Join Dennis Taylor for an in-depth discussion in this video Convert to and from Julian dates, part of Excel 2016: Cleaning Up Your Data.
- [Instructor] In this worksheet called JulianDates,…we see a series of those kinds of dates,…Julian Dates, in Column A.…If you're not familiar with the term,…the blue panel here at the bottom…of the worksheet describes it.…A Julian Date is a combination of the current year…and the number of days since the beginning of the year.…So the first day of the year, for example, 2017,…would be 2017 and then January first, 001.…If it's the last day of the previous year,…that was a leap year, 2016366…represents December 31st of 2016.…
Now, at different times you might encounter these,…and you might want to convert those dates…into a date like we see here in cell B2.…That's the representation of the date…that we see to the left.…And over in Column D we've got the reverse situation,…where we're converting a date into a Julian Date.…So let's focus over in Column B first,…I'll zoom in a bit.…We need to, in effect, write a…formula that constructs a date.…And the function we will be using is the DATE function…that's depicted in cell C1.…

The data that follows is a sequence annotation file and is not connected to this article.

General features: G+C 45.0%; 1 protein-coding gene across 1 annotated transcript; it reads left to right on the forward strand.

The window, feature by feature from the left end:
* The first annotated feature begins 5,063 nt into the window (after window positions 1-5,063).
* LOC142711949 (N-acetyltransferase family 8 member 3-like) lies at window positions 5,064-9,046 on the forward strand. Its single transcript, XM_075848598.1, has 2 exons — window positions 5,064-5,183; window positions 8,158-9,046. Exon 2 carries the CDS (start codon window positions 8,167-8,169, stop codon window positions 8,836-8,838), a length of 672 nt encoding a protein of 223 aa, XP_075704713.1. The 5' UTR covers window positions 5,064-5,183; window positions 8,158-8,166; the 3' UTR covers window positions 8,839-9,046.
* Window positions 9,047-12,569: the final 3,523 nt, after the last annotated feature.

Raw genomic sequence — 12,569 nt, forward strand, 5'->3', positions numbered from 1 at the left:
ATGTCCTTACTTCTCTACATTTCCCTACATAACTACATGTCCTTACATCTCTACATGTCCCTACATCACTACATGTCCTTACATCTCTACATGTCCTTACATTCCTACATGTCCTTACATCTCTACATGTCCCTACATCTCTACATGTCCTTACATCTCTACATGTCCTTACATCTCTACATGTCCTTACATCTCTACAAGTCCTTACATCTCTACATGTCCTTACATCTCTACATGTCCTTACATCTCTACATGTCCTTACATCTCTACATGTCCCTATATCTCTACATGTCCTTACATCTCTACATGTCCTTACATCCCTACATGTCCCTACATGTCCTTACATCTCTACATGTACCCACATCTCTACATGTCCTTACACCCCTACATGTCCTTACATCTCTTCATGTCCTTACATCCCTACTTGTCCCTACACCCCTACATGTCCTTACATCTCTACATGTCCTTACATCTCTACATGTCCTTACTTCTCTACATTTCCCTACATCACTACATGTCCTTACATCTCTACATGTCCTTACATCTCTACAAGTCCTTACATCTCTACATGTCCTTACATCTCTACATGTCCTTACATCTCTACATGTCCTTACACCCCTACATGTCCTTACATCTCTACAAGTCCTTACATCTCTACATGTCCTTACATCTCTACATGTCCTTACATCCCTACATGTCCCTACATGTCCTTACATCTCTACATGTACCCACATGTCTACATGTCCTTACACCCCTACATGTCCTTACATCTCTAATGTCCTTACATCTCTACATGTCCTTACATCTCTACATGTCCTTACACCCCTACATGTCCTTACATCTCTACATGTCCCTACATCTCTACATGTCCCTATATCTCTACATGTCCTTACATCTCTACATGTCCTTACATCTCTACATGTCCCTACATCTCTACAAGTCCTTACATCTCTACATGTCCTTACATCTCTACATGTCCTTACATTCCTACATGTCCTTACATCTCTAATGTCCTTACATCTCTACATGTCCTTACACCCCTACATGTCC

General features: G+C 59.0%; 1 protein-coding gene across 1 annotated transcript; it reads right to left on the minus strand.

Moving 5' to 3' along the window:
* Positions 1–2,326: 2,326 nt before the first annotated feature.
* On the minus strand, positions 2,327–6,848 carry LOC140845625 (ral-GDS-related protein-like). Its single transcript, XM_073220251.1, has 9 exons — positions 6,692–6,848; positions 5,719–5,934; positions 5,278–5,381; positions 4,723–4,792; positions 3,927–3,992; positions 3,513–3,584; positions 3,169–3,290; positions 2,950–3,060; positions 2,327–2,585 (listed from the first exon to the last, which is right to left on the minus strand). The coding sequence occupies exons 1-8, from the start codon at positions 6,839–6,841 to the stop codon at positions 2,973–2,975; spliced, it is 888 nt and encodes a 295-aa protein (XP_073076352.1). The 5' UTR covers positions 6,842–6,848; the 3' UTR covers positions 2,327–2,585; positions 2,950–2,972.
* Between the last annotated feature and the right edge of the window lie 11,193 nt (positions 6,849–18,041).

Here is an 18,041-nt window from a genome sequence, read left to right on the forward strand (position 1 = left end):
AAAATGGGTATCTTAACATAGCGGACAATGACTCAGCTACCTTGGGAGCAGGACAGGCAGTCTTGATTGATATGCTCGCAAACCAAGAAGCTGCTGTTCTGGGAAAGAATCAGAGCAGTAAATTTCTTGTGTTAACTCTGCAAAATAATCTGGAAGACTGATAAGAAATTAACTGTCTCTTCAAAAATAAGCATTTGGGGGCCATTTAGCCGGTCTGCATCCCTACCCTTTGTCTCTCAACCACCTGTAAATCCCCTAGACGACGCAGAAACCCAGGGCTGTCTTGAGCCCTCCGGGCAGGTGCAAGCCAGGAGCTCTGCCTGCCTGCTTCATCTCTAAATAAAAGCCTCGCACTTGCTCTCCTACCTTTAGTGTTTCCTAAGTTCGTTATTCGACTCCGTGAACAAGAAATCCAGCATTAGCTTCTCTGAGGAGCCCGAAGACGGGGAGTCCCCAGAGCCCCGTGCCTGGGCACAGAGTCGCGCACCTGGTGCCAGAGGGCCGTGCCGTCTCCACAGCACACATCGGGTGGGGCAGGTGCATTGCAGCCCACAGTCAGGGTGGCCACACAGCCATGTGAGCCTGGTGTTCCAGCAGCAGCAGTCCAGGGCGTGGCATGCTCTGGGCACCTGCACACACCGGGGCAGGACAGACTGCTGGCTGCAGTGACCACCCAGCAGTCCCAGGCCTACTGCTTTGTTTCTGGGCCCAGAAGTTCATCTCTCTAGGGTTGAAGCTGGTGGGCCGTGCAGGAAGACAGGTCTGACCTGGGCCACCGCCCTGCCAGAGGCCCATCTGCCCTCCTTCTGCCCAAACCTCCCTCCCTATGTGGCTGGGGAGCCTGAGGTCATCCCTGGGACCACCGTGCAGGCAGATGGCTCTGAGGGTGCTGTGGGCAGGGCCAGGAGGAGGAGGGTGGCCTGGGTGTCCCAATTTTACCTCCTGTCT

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- Moving and inserting rows and columns of data with a simple drag
- Replacing data at the character level
- Converting dates with text functions
- Converting text data to values
- Using the CONCAT and TEXTJOIN functions to combine data
- Splitting data into columns via the Text to Columns feature
- Using Flash Fill for faster combining and splitting
- Checking and correcting spelling mistakes